Polynesian objects from early European exploration, £19.99
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Ancestor figure from the Solomon Islands
Roviana, New Georgia Islands, western Solomon Islands
This carving represents a male ancestor, who would have been prayed to by local people for spiritual support and protection. The figure holds a fish to show his special powers for fishing.
Figures such as this one were kept in shrines to commemorate the lives and achievements of local people.
These ancestral shrines also mark areas of land and inshore reefs which have been used by generations of Solomon Islanders for fishing and farming. Islanders inherit the same land or reefs which their ancestors once used. They depend upon this inheritance for their livelihoods and homes.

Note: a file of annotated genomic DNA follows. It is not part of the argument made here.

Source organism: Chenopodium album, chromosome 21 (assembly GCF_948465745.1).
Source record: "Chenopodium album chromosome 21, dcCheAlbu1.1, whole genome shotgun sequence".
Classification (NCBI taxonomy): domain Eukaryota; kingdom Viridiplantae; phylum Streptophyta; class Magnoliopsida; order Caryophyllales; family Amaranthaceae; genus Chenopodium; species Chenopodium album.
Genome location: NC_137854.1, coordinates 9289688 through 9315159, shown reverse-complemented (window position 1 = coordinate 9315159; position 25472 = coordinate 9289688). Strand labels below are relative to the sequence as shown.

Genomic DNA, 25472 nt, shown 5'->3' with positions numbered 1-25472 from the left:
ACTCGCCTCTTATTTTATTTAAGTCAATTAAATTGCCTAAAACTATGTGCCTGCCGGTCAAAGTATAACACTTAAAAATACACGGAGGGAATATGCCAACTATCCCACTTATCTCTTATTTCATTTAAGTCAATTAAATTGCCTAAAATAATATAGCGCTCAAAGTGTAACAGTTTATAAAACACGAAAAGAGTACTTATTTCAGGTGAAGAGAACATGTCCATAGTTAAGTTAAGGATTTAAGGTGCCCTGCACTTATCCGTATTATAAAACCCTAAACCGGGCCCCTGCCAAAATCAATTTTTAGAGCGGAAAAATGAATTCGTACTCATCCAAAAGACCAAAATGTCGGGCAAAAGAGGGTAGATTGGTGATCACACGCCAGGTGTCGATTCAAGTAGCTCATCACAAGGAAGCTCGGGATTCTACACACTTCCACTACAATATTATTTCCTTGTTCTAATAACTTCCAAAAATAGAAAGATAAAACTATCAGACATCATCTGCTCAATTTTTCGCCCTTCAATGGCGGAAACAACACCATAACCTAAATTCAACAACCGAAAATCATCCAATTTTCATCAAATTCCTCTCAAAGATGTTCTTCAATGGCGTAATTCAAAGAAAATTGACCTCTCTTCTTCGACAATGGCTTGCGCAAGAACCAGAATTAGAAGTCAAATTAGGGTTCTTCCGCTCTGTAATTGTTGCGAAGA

During the late nineteenth and early twentieth centuries, the British took control of the Solomon Islands. A Royal Navy captain, Edward Davis, obtained this figure from Roviana in the early 1890s on patrol by HMS Royalist to enforce British authority.
As the British overpowered their chiefs, the Islanders lost faith in the spiritual powers of the ancestors who had once protected and supported them. They later converted to Christianity.
Although most Solomon Islanders no longer worship their ancestors today, they still respect these landmarks and relics which embody their inheritance and identity.